Daniel Liss doesn’t explain why he decided to start his own video blog, but he does explore the culture of blogging and movie making in depth on his vlog. Since he launched pouringdown in November 2005, he’s developed a devoted following of members who are able to relate to his day-to-day existence, hopes, and beliefs.

His experimental videos toy with text, voiceover, music, and camera angles, using his life, family, and neighbors as storylines and the city of New York as his backdrop.

Liss posts sporadic videos using his skills as a poignant and thoughtful storyteller to create compelling personal video content that’s half art and half diary. One video, “decision machine”, helps viewers answer their most profound questions by flipping a coin – the video uses what seems like an easy solution decision-making, but ultimately leaves the choice up to the viewer. His posts are artistically inclined, more like films than documentary-style reality pieces, particularly in fan-favorite “paradiso.”  He almost never allows himself to be seen. Instead, he points the camera at life, using only his soothing, monotone voice and minimal text to provide additional narration when necessary.

If you aren’t sure where to start, Liss gives a few suggestions to help you get acquainted with his style. He also conceived the Seven Maps Project, an experiment where Liss made seven videos based on assignments given by viewers. The result was a brilliant string of videos shot over one week in Niagara Falls and Toronto.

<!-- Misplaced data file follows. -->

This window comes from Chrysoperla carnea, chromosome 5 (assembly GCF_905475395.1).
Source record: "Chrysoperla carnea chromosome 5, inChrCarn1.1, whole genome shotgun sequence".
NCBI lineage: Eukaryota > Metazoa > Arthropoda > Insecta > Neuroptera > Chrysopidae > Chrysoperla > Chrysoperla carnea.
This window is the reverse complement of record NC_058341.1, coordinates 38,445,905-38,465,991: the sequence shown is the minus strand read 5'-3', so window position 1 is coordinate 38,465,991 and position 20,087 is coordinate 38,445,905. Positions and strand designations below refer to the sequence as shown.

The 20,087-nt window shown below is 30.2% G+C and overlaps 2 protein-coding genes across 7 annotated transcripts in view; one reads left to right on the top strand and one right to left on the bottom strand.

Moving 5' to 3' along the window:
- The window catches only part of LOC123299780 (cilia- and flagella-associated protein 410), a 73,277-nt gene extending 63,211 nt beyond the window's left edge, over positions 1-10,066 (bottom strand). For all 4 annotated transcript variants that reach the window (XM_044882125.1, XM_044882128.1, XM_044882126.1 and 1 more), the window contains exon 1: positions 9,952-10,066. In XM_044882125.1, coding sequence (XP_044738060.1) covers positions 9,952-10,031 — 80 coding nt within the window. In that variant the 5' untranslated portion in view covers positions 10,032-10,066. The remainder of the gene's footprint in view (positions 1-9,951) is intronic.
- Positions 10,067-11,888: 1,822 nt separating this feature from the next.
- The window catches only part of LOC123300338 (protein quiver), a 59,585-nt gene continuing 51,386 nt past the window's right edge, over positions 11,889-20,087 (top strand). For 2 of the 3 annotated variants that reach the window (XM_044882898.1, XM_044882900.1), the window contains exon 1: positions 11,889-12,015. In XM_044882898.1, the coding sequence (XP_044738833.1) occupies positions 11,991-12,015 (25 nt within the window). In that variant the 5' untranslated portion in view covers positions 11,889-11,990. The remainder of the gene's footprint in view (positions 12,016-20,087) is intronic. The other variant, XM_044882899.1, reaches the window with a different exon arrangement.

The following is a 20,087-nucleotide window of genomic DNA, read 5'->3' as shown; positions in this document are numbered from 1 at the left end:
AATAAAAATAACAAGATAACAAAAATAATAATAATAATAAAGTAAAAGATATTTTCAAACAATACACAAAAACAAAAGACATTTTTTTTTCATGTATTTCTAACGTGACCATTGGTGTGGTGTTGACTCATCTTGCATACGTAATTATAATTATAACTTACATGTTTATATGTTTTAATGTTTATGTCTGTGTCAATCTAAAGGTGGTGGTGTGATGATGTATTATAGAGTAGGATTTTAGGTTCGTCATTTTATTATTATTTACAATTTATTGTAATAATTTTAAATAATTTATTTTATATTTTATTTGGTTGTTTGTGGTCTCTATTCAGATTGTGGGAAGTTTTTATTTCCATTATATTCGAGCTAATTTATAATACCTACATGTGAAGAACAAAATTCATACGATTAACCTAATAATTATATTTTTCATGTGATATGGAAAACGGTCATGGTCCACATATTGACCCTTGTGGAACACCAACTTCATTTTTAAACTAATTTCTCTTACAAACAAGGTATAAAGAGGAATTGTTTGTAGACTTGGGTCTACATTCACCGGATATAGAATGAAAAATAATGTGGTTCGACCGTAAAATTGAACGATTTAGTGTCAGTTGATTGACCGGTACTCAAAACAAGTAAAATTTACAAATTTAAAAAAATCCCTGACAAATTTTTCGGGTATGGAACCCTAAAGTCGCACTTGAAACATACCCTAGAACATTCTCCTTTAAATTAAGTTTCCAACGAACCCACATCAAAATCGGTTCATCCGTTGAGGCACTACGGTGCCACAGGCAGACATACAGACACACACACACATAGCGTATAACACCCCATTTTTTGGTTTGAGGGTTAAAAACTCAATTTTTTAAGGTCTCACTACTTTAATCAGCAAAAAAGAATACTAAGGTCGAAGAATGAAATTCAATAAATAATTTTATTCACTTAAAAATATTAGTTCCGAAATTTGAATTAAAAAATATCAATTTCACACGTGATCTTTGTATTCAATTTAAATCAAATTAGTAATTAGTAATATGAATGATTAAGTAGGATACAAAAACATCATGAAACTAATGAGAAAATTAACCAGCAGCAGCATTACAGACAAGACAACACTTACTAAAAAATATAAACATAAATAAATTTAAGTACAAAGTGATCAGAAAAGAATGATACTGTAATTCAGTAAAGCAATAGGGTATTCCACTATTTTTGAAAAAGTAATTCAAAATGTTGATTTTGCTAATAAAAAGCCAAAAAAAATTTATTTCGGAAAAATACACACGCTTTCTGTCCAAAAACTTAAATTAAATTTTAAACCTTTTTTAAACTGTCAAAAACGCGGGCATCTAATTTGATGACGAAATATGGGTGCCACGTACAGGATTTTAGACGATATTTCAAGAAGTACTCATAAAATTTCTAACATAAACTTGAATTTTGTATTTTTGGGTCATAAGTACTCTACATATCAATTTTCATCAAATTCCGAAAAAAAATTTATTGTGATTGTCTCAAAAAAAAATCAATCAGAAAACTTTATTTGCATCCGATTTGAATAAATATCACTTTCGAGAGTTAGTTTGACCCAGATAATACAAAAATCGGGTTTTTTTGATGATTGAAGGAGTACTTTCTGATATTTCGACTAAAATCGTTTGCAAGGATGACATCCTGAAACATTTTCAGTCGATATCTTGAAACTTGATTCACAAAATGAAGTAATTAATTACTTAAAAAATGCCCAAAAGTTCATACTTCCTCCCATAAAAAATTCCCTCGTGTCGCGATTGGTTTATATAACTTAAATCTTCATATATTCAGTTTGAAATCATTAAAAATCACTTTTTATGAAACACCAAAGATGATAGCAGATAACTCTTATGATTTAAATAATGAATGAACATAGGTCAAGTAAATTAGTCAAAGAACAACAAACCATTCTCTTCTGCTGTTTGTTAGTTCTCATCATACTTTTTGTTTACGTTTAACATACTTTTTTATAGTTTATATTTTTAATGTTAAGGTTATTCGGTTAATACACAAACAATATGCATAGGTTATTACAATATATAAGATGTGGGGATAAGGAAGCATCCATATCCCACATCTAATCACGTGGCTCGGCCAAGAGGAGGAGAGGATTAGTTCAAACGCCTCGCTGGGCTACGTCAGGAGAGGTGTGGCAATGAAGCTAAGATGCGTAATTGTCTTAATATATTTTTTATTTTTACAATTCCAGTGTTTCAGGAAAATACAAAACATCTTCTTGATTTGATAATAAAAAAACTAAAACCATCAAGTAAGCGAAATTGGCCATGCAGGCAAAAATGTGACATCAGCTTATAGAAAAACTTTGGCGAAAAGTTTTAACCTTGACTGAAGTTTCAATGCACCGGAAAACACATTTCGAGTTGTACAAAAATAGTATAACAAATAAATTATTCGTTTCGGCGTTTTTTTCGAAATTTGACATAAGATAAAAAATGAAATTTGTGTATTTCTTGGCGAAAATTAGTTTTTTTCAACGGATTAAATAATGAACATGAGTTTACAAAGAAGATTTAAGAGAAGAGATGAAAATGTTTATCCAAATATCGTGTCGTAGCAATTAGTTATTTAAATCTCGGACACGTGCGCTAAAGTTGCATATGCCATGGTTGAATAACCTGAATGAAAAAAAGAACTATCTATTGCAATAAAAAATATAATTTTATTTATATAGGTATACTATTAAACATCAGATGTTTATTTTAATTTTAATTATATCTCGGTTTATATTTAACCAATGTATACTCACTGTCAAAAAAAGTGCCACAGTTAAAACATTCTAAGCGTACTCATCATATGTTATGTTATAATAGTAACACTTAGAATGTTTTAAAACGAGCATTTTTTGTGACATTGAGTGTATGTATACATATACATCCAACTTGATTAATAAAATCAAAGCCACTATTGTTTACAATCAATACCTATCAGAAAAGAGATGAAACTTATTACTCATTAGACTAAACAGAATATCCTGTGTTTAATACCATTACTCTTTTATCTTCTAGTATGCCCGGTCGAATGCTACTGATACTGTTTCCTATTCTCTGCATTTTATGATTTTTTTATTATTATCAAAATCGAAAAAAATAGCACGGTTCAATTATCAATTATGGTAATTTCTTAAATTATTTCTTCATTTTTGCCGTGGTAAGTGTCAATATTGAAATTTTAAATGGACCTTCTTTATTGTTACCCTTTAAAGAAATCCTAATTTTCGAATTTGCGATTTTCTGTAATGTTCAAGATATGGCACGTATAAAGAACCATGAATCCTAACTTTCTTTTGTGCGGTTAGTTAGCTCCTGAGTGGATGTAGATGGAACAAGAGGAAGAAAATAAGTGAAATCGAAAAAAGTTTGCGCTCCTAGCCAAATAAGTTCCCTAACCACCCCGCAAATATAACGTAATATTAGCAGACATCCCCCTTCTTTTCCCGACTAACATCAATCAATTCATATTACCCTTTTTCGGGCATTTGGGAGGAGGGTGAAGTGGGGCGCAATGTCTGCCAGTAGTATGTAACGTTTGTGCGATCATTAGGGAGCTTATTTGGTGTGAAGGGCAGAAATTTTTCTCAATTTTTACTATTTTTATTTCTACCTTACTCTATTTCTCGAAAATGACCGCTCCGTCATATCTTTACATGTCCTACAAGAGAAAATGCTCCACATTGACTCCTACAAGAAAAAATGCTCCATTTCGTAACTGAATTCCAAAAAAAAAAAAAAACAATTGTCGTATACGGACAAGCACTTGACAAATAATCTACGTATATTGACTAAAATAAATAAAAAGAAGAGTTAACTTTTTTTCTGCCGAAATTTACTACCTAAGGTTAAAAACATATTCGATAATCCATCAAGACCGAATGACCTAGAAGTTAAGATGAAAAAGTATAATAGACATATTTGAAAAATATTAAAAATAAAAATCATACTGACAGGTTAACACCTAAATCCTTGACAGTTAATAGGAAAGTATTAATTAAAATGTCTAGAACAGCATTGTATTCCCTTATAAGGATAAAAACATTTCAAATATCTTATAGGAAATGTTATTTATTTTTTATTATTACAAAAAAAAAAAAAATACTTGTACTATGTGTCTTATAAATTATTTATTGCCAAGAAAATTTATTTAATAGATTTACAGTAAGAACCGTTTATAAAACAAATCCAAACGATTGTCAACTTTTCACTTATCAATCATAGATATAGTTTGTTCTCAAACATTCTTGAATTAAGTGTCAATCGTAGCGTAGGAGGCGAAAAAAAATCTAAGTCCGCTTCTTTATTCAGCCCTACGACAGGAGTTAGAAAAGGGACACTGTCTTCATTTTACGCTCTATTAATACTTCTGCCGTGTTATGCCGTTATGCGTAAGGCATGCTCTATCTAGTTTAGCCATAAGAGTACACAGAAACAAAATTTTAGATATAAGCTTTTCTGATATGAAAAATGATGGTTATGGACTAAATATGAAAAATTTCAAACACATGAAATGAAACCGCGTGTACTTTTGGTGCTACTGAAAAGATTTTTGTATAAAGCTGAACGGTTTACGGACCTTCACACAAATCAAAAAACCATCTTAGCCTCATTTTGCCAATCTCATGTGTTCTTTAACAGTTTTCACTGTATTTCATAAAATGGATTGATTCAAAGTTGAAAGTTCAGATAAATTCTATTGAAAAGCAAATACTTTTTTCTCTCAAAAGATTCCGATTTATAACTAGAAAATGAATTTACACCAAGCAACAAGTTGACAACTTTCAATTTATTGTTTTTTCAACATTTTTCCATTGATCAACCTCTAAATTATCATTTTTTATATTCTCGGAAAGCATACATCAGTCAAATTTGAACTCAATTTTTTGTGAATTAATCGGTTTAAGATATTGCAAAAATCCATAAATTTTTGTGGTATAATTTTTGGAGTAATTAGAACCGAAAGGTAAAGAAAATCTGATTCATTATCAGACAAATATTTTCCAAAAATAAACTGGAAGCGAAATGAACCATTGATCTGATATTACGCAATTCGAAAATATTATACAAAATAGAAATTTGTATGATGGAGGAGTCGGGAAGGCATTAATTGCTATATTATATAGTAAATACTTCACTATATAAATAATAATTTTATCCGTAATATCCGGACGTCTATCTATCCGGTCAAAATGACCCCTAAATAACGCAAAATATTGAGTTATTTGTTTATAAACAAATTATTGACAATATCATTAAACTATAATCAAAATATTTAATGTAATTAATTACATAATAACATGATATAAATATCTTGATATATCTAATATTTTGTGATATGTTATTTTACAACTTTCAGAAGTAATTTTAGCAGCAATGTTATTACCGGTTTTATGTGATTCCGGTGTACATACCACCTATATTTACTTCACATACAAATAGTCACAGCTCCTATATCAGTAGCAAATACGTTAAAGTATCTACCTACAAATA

Liss’ most popular postings were his Seven Maps project, in which viewers conceived of various tasks for the filmmaker to complete. The videos were created in an assigned location with an assigned theme over the course of seven days in August 2006.

For example, the first map required Liss to travel to a new town, interact as though he were a local, and provide a personal narrative about his experience. All seven maps are worth viewing (though read the viewers’ assignments first), but the seventh is by far the most moving. He uses it to sum up the process and give behind-the-scenes information about his travels, including a revelation that only 5% of footage from his first day of filming was salvageable. He also spoke about his fears of misunderstanding and acceptance, although comments prove that he is highly respected by his viewers.

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